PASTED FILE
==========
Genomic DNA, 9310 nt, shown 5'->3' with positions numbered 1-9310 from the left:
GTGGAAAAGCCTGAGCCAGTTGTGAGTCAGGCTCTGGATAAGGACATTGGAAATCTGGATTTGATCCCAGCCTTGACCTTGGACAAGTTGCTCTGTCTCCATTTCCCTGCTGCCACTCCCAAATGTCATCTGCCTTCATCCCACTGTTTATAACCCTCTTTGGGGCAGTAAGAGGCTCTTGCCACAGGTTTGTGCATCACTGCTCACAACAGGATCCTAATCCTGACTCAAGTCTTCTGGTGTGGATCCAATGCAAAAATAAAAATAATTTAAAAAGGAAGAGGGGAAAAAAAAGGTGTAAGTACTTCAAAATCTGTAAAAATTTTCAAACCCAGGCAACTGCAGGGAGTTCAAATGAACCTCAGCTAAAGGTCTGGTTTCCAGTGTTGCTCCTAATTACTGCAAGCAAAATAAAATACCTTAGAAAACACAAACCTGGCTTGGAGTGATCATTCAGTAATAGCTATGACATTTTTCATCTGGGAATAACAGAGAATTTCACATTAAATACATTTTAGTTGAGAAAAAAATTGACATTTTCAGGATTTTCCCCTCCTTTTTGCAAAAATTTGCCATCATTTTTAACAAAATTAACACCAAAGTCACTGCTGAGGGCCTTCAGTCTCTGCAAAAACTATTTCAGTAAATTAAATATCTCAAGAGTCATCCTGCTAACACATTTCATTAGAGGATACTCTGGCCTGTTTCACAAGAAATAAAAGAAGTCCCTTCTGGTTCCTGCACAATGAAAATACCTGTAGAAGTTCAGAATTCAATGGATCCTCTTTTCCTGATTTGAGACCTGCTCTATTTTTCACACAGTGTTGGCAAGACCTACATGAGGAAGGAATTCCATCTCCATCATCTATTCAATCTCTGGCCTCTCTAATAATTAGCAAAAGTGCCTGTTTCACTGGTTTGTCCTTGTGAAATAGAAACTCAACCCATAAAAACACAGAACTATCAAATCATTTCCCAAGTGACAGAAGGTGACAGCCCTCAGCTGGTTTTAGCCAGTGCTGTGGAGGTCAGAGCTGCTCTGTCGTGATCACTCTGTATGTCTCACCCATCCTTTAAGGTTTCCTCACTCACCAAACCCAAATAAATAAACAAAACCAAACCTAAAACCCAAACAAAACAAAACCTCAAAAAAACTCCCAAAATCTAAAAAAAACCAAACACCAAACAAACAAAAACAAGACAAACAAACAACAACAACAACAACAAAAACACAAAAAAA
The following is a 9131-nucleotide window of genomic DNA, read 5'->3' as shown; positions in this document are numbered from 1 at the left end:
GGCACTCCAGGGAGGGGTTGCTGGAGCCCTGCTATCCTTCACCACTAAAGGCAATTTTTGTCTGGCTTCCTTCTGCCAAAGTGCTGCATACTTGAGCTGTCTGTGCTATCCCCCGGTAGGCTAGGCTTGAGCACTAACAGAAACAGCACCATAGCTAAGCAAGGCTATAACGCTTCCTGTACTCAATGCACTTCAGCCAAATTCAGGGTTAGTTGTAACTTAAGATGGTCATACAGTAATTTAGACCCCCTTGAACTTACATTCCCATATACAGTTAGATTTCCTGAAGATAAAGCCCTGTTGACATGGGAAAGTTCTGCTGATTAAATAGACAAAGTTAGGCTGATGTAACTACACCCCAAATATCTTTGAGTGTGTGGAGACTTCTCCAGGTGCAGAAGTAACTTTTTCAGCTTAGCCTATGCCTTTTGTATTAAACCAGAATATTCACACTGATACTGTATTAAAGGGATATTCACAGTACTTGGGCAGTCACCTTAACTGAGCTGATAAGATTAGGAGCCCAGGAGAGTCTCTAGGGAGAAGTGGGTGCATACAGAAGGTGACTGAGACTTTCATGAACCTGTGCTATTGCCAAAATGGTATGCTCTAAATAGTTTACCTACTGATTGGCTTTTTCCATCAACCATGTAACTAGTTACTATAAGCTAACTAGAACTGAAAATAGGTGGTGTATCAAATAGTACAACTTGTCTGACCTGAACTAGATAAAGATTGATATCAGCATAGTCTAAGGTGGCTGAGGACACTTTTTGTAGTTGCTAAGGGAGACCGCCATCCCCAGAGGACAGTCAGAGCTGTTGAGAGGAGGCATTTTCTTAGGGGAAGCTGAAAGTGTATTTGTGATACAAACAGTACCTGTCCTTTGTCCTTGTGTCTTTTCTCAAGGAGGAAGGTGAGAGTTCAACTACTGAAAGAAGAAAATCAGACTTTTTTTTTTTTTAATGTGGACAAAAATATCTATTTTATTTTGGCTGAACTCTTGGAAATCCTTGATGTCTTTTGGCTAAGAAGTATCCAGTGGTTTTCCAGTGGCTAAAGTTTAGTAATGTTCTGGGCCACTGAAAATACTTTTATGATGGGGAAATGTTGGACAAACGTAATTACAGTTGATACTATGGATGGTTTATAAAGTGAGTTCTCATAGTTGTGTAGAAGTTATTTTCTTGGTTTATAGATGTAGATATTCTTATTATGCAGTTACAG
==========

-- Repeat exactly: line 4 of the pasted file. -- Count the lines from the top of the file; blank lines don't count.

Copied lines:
GGCACTCCAGGGAGGGGTTGCTGGAGCCCTGCTATCCTTCACCACTAAAGGCAATTTTTGTCTGGCTTCCTTCTGCCAAAGTGCTGCATACTTGAGCTGTCTGTGCTATCCCCCGGTAGGCTAGGCTTGAGCACTAACAGAAACAGCACCATAGCTAAGCAAGGCTATAACGCTTCCTGTACTCAATGCACTTCAGCCAAATTCAGGGTTAGTTGTAACTTAAGATGGTCATACAGTAATTTAGACCCCCTTGAACTTACATTCCCATATACAGTTAGATTTCCTGAAGATAAAGCCCTGTTGACATGGGAAAGTTCTGCTGATTAAATAGACAAAGTTAGGCTGATGTAACTACACCCCAAATATCTTTGAGTGTGTGGAGACTTCTCCAGGTGCAGAAGTAACTTTTTCAGCTTAGCCTATGCCTTTTGTATTAAACCAGAATATTCACACTGATACTGTATTAAAGGGATATTCACAGTACTTGGGCAGTCACCTTAACTGAGCTGATAAGATTAGGAGCCCAGGAGAGTCTCTAGGGAGAAGTGGGTGCATACAGAAGGTGACTGAGACTTTCATGAACCTGTGCTATTGCCAAAATGGTATGCTCTAAATAGTTTACCTACTGATTGGCTTTTTCCATCAACCATGTAACTAGTTACTATAAGCTAACTAGAACTGAAAATAGGTGGTGTATCAAATAGTACAACTTGTCTGACCTGAACTAGATAAAGATTGATATCAGCATAGTCTAAGGTGGCTGAGGACACTTTTTGTAGTTGCTAAGGGAGACCGCCATCCCCAGAGGACAGTCAGAGCTGTTGAGAGGAGGCATTTTCTTAGGGGAAGCTGAAAGTGTATTTGTGATACAAACAGTACCTGTCCTTTGTCCTTGTGTCTTTTCTCAAGGAGGAAGGTGAGAGTTCAACTACTGAAAGAAGAAAATCAGACTTTTTTTTTTTTTAATGTGGACAAAAATATCTATTTTATTTTGGCTGAACTCTTGGAAATCCTTGATGTCTTTTGGCTAAGAAGTATCCAGTGGTTTTCCAGTGGCTAAAGTTTAGTAATGTTCTGGGCCACTGAAAATACTTTTATGATGGGGAAATGTTGGACAAACGTAATTACAGTTGATACTATGGATGGTTTATAAAGTGAGTTCTCATAGTTGTGTAGAAGTTATTTTCTTGGTTTATAGATGTAGATATTCTTATTATGCAGTTACAG